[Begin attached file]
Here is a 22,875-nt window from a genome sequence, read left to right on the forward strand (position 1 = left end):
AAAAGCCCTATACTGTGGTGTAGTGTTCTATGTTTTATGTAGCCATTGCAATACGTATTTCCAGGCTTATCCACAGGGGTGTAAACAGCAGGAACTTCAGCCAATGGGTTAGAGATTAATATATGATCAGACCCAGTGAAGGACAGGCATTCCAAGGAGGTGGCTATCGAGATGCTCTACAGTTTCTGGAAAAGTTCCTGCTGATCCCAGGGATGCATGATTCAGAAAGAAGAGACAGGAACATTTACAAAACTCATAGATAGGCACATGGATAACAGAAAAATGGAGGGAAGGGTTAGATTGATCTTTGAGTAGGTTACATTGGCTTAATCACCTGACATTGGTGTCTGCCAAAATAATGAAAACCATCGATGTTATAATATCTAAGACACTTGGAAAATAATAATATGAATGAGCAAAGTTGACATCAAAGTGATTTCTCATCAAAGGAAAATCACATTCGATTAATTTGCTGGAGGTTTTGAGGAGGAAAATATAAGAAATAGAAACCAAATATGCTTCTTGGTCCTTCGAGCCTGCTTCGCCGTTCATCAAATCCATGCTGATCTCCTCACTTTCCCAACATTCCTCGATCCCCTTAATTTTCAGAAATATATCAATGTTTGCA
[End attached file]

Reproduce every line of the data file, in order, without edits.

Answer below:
Here is a 22,875-nt window from a genome sequence, read left to right on the forward strand (position 1 = left end):
AAAAGCCCTATACTGTGGTGTAGTGTTCTATGTTTTATGTAGCCATTGCAATACGTATTTCCAGGCTTATCCACAGGGGTGTAAACAGCAGGAACTTCAGCCAATGGGTTAGAGATTAATATATGATCAGACCCAGTGAAGGACAGGCATTCCAAGGAGGTGGCTATCGAGATGCTCTACAGTTTCTGGAAAAGTTCCTGCTGATCCCAGGGATGCATGATTCAGAAAGAAGAGACAGGAACATTTACAAAACTCATAGATAGGCACATGGATAACAGAAAAATGGAGGGAAGGGTTAGATTGATCTTTGAGTAGGTTACATTGGCTTAATCACCTGACATTGGTGTCTGCCAAAATAATGAAAACCATCGATGTTATAATATCTAAGACACTTGGAAAATAATAATATGAATGAGCAAAGTTGACATCAAAGTGATTTCTCATCAAAGGAAAATCACATTCGATTAATTTGCTGGAGGTTTTGAGGAGGAAAATATAAGAAATAGAAACCAAATATGCTTCTTGGTCCTTCGAGCCTGCTTCGCCGTTCATCAAATCCATGCTGATCTCCTCACTTTCCCAACATTCCTCGATCCCCTTAATTTTCAGAAATATATCAATGTTTGCA